It’s only two days until the School Day celebration and there is excitement in the hallways, all the kids practicing their parts – some singing, some reciting and some dancing folk dances. Sounds as business as usual in primary schools, but it’s not. These children are still new to the local school and they all came from faraway countries such as Syria, Afghanistan or Iraq. These are migrant and refugee children who are currently staying in reception centre Bihac, north-western Bosnia and Herzegovina (BiH).
At the same time, these children are just the same as any other children around the world, and to them at this time, it is of critical importance to remember their words or moves for the school celebration.
10 years old Ali* integrated well in his new neighbourhood. He already plays football in school’s club and wants to be a professional player one day, like his hero, Cristiano Ronaldo. He is happy with his life in Bihac.
“This is a beautiful city, it is very nice here. I go to school, I have friends, we play football together, and we talk. I also like my teacher.”
His older brother, Tariq* (11), remembers their native Afghanistan more.
“It wasn’t good there. There was a war and we were in danger. I was going to school there, but when I wouldn’t do well, the teacher would beat me,” recalls Tariq. He also remembers the good things, his big family and lots of friends, all left behind in search for a better life.
Tariq’s family left Afghanistan three years ago. On their journey, they went through Pakistan, Iran, Turkey, Greece and Serbia, before they came to BiH.
“My brothers were little, my dad carried my youngest brother on his shoulders and I had to help with carrying our things,” says Tariq about the journey.
He now goes to a local school in Bihac. His favourites subjects are math and physics, which will come in handy if he gets opportunity to pursue his dream and learn to become a construction engineer.
His mother, Najila*, says they had to leave Afghanistan.
“The situation in Afghanistan was unbearable. We decided to take this journey because of our children. There is no future for them in Afghanistan. We lived through many difficulties on the road. The boys were young, most of the time we had to carry them, our youngest being only 2 when we left. We walked a lot. Sometimes we were without any food for two days, in some places it was cold and there was snow,” remembers Najila*.
The refuge provided by the reception centre in Bihac means their situation is better now, but it is still not the better life they left their country in search of. As a family with three children, they still share a room with another family.
To date, they have tried to cross the Croatian border 9 times. They once managed the crossing and reached Slovenia, but from there they were deported back to BiH.
Thousands of refugees and migrants travelling through the Western Balkans Route testified about irregular push-backs at various borders in the region. Thousands of people are returned from the countries along the route without being given an opportunity to seek asylum. Hundreds testified about border guards using excessive force, pushing and beating people with hands and batons and taking away their possessions, especially money and phones.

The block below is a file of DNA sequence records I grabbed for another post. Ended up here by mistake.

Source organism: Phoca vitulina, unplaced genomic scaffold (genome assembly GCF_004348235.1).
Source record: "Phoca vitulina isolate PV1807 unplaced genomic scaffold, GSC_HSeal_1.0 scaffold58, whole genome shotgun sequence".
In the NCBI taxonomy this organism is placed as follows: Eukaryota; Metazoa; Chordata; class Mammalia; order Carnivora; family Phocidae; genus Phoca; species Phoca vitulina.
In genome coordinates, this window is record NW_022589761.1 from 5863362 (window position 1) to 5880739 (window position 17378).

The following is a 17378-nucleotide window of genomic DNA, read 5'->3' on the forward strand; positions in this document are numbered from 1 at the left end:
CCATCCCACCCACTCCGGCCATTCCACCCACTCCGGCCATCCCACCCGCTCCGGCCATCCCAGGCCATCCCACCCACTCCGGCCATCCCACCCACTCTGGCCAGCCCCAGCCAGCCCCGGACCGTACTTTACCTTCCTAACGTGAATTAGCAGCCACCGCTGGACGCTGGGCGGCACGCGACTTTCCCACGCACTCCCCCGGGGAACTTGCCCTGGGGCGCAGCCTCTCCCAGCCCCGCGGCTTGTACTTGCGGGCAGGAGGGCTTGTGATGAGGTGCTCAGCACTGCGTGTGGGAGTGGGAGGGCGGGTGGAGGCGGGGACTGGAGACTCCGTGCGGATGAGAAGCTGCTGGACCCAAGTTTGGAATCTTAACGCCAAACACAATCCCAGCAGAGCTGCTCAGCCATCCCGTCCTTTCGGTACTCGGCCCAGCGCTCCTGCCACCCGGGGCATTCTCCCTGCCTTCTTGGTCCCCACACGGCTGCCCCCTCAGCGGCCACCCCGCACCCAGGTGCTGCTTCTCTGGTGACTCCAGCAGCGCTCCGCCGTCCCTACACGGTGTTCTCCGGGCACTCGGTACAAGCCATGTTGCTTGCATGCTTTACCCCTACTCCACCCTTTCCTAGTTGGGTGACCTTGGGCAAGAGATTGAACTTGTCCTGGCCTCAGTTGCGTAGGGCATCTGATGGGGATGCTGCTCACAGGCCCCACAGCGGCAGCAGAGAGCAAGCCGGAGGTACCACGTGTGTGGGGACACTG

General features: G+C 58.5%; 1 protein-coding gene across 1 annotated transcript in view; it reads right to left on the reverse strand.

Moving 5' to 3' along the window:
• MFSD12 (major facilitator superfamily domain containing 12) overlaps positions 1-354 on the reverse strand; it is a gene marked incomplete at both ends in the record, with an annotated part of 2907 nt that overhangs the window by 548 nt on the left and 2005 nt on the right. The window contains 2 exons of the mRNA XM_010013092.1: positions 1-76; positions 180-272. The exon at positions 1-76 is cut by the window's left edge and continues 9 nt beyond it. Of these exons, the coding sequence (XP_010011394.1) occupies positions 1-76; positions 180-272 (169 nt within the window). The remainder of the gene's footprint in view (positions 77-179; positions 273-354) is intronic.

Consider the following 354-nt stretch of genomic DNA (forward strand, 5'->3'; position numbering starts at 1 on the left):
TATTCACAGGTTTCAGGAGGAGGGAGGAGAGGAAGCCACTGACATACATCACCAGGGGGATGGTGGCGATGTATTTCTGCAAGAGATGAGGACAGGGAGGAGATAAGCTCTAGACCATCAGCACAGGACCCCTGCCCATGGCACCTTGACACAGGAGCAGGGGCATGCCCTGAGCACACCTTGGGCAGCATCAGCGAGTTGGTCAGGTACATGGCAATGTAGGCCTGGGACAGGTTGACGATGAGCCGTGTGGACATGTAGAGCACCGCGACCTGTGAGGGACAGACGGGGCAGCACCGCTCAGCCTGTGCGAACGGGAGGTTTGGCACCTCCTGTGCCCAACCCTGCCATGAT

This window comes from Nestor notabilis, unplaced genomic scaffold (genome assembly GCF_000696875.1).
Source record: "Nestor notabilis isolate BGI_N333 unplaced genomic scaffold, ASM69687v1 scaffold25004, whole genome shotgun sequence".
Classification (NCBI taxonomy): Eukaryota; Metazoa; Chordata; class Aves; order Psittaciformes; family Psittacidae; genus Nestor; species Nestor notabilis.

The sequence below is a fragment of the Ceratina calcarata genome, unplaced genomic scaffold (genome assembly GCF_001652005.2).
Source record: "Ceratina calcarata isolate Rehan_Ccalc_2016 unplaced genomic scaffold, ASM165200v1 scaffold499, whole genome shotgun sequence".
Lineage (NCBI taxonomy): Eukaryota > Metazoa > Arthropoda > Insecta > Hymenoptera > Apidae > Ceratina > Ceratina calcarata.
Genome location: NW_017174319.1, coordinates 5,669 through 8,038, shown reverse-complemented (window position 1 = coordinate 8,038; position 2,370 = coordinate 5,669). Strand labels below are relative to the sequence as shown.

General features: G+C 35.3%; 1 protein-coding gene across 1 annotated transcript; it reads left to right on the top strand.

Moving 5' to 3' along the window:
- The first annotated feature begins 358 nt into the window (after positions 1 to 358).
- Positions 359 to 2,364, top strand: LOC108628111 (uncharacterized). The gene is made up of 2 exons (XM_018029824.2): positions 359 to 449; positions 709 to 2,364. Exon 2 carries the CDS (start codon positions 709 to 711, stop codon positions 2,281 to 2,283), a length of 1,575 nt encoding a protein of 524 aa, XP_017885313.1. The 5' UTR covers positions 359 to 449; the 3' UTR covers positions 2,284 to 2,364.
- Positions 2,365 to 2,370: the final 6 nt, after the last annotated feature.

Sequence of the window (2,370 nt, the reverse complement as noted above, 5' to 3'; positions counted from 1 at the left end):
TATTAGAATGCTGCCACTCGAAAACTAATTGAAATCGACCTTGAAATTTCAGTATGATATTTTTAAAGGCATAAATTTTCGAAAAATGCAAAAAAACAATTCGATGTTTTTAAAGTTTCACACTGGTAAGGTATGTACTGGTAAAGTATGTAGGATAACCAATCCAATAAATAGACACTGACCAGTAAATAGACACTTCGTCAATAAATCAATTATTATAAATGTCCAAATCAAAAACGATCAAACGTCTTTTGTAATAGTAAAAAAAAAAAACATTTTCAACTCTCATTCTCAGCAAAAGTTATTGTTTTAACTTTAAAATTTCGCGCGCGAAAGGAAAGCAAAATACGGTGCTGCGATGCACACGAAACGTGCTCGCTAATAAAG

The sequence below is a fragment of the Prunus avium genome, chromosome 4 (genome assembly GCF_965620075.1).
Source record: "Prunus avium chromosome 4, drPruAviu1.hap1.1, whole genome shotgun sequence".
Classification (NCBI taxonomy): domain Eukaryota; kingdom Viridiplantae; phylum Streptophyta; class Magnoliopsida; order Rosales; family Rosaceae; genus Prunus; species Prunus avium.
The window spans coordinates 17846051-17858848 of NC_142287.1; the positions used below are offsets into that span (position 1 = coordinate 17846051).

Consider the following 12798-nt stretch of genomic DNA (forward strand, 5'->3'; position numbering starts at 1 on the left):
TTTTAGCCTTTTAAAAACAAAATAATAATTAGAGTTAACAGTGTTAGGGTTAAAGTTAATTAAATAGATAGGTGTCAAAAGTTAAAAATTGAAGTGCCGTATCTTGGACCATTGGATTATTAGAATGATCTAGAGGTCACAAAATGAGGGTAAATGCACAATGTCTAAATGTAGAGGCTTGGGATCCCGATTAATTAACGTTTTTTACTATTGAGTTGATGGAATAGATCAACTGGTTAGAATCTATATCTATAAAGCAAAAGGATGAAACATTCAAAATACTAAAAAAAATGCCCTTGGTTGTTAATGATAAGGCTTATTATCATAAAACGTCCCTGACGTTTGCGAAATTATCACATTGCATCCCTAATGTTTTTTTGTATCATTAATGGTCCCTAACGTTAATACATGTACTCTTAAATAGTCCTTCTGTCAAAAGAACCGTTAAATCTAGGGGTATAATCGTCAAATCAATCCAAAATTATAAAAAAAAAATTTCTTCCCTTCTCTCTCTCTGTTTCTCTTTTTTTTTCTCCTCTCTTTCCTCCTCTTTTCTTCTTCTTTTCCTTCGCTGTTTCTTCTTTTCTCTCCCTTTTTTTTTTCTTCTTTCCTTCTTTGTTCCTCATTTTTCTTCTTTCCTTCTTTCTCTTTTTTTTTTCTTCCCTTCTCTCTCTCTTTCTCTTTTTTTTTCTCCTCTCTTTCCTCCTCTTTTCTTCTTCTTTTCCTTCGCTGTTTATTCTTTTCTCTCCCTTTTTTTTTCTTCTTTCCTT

Najila* hopes they will one day reach Germany, where she has a brother, and that is where they hope to make a life for themselves. She also hopes she and her husband will be able to obtain some level of education, along with their children, as they never had a chance for this in Afghanistan.
For families with children staying at the Bihac centre, Save the Children works in partnership with UNICEF to run a mobile Child Friendly Space. Child Friendly Spaces provide a safe environment for the youngest where they can regain the sense of normalcy and structure through organized activities of playing, socialising and learning. Here they can express their fears and reasons for joy. This way, children can rebuild their resilience that will enable their further development.
Save the Children’s team comes on a daily basis to set up a workshop space and help children with their homework, conduct various educational activities or facilitate art projects or fun games. All the activities are carefully created to help children overcome trauma and better cope with dynamics of a life in a migrant and refugee reception centre.
Over 34,000 migrants and refugees reached Bosnia and Herzegovina since the begging of 2018 on their way towards Western European countries. Many of them are forced to temporarily stay in the country after being rejected entry to neighbouring Croatia.
Save the Children is working to provide support to migrant and refugee families with children and unaccompanied and separated children staying in the country. Our child protection team works 24/7 with over 260 unaccompanied and separated children (all of whom are boys staying in Bihac) as well as supporting other social protection centres and front line workers in providing adequate services to the most vulnerable children.
Ensuring no children are left outside education, Save the Children’s team also provide support to refugee and migrant children in school enrolment, including logistical support such as school escorts, transport, school meals and language assistance.For families with young children, we run three operational Mother and Baby Corners in the area, where families with babies and infants can get basic food and hygiene products and services.